Book Image

Getting Started with SpriteKit

By : Jorge Jordán
Book Image

Getting Started with SpriteKit

By: Jorge Jordán

Overview of this book

SpriteKit is Apple’s game engine to develop native iOS games. Strongly boosted by the Apple Inc., Cupertino, it has increased in popularity since its first release. This book shows you the solutions provided by SpriteKit to help you create any 2D game you can imagine and apply them to create animations that will highlight your existing apps. This book will give you the knowledge you need to apply SpriteKit to your existing apps or create your own games from scratch. Throughout the book, you will develop a complete game. The beautiful designs implemented in the game in this book will easily lead you to learn the basis of 2D game development, including creating and moving sprites, and adding them to a game scene. You will also discover how to apply advanced techniques such as collision detection, action execution, playing music, or running animations to give a more professional aspect to the game. You will finish your first game by learning how to add a main menu and a tutorial, as well as saving and loading data from and to the player’s device. Finally, you will find out how to apply some mobile games techniques such as accelerometer use or touch detection.
Table of Contents (13 chapters)
Getting Started with SpriteKit
About the Author
About the Reviewer

The SKNode class

When developing a scene, we sometimes build what is called a scene hierarchy. This scene graph is a hierarchy of the nodes that are available on it.

We call them nodes because they inherit from the SKNode class. For more information, visit, which is the main SpriteKit class that renders visual elements.

The following diagram corresponds to the scene graph of the project. You can see that there is a parent SKScene node with two children that correspond to the SKSpriteNode and SKLabelNode that we have added to the game:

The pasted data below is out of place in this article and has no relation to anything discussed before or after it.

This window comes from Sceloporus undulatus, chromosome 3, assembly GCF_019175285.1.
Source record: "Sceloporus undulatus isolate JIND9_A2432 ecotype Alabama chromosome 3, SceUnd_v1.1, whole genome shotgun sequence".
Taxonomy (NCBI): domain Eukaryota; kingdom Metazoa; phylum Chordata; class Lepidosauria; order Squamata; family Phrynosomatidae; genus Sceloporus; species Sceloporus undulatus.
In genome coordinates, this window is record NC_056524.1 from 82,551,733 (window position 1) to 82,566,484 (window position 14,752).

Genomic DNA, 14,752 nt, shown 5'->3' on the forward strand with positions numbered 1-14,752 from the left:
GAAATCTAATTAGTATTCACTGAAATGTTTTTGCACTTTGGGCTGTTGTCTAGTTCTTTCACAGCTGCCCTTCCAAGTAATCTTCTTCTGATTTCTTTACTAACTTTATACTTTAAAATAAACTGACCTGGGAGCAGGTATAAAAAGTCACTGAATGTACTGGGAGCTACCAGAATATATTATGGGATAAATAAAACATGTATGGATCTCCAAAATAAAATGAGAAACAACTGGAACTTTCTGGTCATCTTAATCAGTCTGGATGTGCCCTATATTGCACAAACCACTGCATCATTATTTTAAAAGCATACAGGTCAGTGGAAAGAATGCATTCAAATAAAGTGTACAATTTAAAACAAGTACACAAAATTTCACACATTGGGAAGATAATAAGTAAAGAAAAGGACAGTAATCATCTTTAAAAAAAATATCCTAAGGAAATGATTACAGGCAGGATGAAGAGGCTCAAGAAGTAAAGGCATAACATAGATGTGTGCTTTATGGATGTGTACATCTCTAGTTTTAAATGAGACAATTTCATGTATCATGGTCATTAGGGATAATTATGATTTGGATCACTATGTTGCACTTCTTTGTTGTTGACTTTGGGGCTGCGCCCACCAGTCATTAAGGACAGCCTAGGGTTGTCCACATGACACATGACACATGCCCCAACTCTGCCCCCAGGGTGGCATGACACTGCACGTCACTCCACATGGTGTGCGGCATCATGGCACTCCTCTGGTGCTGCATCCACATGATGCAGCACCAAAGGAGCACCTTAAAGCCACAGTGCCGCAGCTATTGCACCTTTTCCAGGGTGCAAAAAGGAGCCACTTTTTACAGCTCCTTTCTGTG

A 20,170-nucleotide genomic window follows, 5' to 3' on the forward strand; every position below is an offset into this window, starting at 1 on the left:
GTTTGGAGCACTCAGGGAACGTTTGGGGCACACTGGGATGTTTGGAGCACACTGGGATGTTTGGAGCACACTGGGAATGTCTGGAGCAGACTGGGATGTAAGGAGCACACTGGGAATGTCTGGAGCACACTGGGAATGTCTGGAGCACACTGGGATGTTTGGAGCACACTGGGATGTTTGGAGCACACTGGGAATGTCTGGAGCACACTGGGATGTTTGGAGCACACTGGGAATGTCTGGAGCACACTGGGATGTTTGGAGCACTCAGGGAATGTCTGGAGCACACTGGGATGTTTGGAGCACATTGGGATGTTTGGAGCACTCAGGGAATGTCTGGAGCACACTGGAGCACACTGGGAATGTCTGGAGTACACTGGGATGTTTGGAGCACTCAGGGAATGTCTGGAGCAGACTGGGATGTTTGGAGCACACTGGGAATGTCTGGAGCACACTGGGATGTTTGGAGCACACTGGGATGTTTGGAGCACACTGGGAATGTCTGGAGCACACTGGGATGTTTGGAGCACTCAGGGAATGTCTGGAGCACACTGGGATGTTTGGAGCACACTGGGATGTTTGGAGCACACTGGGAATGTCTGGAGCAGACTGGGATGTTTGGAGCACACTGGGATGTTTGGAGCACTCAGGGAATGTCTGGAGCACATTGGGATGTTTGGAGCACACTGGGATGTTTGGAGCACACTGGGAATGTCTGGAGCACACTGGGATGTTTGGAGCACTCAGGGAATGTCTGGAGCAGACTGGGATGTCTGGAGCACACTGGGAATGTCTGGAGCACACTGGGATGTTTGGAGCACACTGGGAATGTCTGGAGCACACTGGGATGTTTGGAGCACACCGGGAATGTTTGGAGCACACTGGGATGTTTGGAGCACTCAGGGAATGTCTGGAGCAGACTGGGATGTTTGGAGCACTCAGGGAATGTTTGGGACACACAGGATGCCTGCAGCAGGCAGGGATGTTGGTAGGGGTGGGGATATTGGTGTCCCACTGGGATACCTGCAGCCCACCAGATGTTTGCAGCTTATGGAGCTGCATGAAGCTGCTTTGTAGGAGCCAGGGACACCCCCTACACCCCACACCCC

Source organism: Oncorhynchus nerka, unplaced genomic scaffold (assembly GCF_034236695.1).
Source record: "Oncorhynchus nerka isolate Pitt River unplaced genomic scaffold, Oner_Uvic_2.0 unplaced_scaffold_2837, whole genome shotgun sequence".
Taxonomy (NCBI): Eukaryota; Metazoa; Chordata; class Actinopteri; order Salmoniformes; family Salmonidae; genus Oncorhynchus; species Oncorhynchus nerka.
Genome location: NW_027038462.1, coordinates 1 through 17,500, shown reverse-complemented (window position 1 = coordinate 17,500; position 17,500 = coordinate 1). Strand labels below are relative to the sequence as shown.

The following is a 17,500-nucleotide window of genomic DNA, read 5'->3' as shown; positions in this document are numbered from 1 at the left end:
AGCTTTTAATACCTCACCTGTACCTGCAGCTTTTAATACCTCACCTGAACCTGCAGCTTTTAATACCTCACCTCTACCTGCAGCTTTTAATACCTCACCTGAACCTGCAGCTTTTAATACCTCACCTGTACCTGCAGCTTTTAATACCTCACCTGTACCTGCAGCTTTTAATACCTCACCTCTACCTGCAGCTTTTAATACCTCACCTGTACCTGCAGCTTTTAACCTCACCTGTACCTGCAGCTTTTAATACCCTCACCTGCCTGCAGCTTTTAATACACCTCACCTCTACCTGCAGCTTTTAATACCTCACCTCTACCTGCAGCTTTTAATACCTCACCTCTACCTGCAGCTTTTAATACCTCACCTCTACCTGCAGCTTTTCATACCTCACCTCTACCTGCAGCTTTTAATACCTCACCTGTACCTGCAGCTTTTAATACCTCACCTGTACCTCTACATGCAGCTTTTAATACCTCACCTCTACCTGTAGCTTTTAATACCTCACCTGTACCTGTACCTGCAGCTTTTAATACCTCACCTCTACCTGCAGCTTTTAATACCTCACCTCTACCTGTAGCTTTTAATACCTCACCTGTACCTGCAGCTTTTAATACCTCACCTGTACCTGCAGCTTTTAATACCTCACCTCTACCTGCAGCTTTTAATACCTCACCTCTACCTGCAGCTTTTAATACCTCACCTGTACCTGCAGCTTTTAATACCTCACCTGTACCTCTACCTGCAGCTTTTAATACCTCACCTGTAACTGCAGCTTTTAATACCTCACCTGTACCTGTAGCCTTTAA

The SKNode class is a subclass of UIResponder. This means that all the SKNode instances and every subclass of SKNode will be able to handle touches and other kind of events such as motion events.

If you look at the SKNode class hierarchy in the following diagram, you will realize the importance of this class, as it is the parent of several useful classes:

The SKNode class properties

In this section, we are going to have a look at the most important properties available in the SKNode class in detail.

The position property

An important property of nodes is their position, as we are going to manipulate this several times during the game's development. This property corresponds to the position of the node in the parent's coordinate system. Therefore, we need to take it into account when adding new elements to a scene. Its default value is (0.0, 0.0).

The frame property

Another useful property is the frame of a node, which makes a reference to the rectangle defined by its texture (the visual content). This property size can be modified by applying a scaling factor on both the width and height by applying a value between 0 and 1 to the xScale and yScale attributes. The frame can also be rotated by modifying the zRotation property, which will apply a counterclockwise rotation if the value is greater than 0.


As a node can be used to organize the content by storing other nodes, the scale and rotation modifiers will affect both the node and its descendants.